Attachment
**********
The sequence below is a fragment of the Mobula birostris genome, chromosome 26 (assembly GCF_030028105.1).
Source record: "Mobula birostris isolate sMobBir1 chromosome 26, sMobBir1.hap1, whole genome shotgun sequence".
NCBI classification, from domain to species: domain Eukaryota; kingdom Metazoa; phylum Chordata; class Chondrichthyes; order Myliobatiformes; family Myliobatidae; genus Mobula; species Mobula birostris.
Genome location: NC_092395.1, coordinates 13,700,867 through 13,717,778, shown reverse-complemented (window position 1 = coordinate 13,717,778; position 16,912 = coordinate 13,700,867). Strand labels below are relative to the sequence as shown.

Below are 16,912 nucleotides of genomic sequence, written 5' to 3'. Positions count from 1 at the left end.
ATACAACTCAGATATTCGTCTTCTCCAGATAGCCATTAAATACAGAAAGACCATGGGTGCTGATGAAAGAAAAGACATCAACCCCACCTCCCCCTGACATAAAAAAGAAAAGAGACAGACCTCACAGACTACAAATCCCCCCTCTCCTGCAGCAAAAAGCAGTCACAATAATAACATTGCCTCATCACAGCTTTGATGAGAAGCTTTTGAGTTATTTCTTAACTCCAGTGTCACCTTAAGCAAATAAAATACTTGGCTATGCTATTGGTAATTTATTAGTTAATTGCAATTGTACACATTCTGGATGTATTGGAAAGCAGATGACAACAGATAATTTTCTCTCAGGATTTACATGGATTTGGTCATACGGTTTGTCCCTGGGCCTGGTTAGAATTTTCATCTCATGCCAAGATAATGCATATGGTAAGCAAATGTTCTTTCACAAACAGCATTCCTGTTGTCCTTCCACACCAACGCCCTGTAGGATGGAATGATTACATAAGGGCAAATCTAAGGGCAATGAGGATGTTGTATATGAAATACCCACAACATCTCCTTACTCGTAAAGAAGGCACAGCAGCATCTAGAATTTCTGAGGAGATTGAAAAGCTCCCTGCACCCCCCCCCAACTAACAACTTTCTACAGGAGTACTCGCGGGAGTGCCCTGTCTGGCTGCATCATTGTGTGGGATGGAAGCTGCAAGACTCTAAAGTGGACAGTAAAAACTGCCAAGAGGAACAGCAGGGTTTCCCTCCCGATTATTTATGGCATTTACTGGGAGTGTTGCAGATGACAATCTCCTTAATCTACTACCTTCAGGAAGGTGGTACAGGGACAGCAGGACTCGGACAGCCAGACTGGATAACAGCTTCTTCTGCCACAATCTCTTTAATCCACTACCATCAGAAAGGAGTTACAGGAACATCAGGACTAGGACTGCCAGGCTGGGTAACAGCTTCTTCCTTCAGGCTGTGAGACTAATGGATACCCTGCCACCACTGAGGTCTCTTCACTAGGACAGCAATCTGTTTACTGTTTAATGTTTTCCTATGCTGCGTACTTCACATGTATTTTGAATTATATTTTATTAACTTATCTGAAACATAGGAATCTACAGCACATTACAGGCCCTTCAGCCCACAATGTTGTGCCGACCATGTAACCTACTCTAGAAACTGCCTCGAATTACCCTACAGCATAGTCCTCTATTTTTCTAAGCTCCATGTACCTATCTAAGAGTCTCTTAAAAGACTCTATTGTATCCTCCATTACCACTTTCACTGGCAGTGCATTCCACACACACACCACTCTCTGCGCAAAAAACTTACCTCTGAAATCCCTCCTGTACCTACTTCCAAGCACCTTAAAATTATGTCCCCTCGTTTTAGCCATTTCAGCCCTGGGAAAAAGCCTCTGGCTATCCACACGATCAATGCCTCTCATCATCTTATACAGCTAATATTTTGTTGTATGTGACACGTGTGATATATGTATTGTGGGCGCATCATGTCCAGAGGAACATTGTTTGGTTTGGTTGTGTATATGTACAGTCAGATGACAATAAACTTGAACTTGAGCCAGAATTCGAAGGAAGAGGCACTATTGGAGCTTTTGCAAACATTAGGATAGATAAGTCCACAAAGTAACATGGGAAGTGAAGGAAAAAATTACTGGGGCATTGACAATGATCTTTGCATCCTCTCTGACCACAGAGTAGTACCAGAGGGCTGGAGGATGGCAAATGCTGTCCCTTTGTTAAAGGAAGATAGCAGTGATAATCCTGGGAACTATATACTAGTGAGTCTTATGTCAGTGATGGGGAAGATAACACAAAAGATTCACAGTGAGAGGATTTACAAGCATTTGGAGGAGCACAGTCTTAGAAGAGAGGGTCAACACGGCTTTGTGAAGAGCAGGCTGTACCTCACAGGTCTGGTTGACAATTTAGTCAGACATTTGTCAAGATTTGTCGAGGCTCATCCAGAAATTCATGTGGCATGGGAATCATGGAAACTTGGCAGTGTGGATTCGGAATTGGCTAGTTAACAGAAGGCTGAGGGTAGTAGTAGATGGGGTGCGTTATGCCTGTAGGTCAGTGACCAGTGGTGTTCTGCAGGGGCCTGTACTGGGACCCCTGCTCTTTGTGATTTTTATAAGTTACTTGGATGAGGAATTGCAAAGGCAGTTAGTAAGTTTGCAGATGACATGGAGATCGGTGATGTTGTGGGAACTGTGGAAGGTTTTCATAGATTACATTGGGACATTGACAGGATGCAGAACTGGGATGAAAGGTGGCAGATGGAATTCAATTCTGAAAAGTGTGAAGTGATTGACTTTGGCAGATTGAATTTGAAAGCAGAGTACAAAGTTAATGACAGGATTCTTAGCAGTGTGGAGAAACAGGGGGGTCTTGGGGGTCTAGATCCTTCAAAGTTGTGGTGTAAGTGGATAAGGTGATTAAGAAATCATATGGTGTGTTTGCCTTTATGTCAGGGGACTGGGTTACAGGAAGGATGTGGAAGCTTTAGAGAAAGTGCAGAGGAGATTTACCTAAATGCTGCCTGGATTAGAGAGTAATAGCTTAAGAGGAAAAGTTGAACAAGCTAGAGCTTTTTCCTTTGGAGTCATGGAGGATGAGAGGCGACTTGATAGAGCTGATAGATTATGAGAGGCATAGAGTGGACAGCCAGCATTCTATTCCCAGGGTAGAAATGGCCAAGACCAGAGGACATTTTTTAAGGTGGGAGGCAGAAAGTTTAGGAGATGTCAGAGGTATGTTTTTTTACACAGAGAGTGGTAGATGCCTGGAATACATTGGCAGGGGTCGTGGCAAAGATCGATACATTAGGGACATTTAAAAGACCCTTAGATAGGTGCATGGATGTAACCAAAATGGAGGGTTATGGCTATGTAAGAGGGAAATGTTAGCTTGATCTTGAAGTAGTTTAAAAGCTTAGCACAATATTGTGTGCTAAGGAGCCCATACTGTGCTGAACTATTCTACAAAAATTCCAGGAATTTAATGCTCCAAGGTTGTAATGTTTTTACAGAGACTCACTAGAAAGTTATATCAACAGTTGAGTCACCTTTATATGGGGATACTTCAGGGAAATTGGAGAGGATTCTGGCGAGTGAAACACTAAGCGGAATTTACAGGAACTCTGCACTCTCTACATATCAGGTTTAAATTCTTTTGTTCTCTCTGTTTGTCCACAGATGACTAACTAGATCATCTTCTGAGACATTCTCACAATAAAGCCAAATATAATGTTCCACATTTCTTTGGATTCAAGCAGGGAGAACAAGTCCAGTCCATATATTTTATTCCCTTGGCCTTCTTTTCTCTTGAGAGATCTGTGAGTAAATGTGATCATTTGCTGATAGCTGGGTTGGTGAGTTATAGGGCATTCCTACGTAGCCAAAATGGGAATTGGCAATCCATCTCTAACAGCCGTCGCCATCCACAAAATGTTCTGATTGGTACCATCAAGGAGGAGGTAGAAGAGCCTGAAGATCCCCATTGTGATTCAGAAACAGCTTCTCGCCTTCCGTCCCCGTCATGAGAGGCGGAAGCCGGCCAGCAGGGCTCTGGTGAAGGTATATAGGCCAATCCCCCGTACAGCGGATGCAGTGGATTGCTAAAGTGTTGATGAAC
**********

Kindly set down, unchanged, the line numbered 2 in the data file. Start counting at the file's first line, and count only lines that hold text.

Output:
Source record: "Mobula birostris isolate sMobBir1 chromosome 26, sMobBir1.hap1, whole genome shotgun sequence".